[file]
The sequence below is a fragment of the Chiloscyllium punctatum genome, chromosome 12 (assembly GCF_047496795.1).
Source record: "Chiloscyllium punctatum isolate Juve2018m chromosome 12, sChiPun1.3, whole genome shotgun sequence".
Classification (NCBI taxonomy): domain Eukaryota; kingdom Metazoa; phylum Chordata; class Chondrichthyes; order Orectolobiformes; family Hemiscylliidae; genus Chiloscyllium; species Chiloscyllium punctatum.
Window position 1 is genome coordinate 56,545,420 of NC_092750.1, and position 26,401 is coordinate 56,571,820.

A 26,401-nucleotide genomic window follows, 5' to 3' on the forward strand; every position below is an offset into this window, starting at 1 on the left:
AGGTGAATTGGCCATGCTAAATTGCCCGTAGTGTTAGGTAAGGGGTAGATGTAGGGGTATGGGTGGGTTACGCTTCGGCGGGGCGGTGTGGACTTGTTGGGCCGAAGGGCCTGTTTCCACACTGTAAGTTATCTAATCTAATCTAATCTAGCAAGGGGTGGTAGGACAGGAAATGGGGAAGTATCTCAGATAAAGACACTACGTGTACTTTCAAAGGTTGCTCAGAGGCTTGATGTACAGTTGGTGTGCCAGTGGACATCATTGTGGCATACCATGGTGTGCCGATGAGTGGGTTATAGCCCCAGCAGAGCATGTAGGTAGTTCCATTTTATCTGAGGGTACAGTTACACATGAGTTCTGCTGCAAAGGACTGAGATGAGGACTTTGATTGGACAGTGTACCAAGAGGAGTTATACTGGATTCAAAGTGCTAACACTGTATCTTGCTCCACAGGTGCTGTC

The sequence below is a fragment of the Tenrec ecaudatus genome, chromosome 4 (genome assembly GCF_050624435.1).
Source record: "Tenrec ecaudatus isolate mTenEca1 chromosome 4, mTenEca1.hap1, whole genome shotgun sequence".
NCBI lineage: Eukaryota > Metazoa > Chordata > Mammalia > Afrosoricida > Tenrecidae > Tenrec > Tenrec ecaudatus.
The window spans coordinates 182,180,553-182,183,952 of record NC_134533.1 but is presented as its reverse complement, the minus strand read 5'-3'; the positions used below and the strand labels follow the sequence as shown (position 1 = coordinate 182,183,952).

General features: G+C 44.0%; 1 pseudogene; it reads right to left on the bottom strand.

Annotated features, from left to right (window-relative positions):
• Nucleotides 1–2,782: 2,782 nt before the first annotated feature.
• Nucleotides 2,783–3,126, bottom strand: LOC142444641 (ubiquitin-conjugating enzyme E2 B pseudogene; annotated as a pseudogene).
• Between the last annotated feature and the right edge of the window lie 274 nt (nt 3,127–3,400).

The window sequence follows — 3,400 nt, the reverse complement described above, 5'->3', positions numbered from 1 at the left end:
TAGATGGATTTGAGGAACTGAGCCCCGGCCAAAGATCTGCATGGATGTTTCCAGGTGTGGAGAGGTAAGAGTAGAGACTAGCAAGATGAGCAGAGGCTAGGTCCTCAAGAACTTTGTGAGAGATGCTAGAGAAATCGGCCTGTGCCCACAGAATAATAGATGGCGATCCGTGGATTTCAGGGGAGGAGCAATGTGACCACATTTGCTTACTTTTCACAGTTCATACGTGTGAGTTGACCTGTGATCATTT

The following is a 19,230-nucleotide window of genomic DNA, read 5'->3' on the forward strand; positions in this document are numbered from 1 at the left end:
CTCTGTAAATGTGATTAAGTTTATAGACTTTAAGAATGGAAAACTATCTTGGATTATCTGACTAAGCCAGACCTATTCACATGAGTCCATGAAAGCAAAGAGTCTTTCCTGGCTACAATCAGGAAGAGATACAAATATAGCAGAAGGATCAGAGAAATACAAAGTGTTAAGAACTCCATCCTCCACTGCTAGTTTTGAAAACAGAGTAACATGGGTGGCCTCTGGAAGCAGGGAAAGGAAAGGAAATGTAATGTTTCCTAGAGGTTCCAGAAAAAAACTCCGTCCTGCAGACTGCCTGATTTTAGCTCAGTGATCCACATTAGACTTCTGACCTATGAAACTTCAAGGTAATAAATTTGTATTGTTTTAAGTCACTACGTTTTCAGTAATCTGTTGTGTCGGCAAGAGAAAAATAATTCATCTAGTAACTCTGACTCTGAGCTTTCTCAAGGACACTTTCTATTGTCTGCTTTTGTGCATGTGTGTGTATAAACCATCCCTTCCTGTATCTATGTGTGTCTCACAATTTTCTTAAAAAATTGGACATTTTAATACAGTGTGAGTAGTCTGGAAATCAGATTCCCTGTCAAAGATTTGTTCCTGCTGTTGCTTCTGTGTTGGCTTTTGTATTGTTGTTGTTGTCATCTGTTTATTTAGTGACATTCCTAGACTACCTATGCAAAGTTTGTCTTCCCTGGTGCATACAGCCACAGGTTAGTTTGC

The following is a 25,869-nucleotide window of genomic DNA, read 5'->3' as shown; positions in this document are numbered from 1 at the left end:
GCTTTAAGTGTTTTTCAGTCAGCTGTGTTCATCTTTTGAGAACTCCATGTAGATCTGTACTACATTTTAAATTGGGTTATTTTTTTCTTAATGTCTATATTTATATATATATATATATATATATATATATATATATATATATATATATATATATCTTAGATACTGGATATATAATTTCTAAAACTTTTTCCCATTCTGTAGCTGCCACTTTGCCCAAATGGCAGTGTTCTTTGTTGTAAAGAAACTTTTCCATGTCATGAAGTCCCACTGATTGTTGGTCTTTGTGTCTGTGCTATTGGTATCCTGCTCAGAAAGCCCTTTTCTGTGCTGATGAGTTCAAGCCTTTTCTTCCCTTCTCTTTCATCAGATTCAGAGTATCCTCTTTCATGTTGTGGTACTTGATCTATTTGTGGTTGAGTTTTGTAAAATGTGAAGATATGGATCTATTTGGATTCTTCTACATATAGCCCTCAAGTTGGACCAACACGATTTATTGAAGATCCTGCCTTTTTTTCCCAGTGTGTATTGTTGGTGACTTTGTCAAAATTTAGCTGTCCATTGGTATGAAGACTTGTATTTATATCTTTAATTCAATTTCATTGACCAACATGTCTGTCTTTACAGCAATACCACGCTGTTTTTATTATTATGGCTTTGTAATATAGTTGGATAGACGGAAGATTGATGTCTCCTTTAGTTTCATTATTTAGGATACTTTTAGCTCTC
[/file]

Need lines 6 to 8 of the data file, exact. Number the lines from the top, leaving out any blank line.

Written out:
AGGTGAATTGGCCATGCTAAATTGCCCGTAGTGTTAGGTAAGGGGTAGATGTAGGGGTATGGGTGGGTTACGCTTCGGCGGGGCGGTGTGGACTTGTTGGGCCGAAGGGCCTGTTTCCACACTGTAAGTTATCTAATCTAATCTAATCTAGCAAGGGGTGGTAGGACAGGAAATGGGGAAGTATCTCAGATAAAGACACTACGTGTACTTTCAAAGGTTGCTCAGAGGCTTGATGTACAGTTGGTGTGCCAGTGGACATCATTGTGGCATACCATGGTGTGCCGATGAGTGGGTTATAGCCCCAGCAGAGCATGTAGGTAGTTCCATTTTATCTGAGGGTACAGTTACACATGAGTTCTGCTGCAAAGGACTGAGATGAGGACTTTGATTGGACAGTGTACCAAGAGGAGTTATACTGGATTCAAAGTGCTAACACTGTATCTTGCTCCACAGGTGCTGTC

The sequence below is a fragment of the Tenrec ecaudatus genome, chromosome 4 (genome assembly GCF_050624435.1).
Source record: "Tenrec ecaudatus isolate mTenEca1 chromosome 4, mTenEca1.hap1, whole genome shotgun sequence".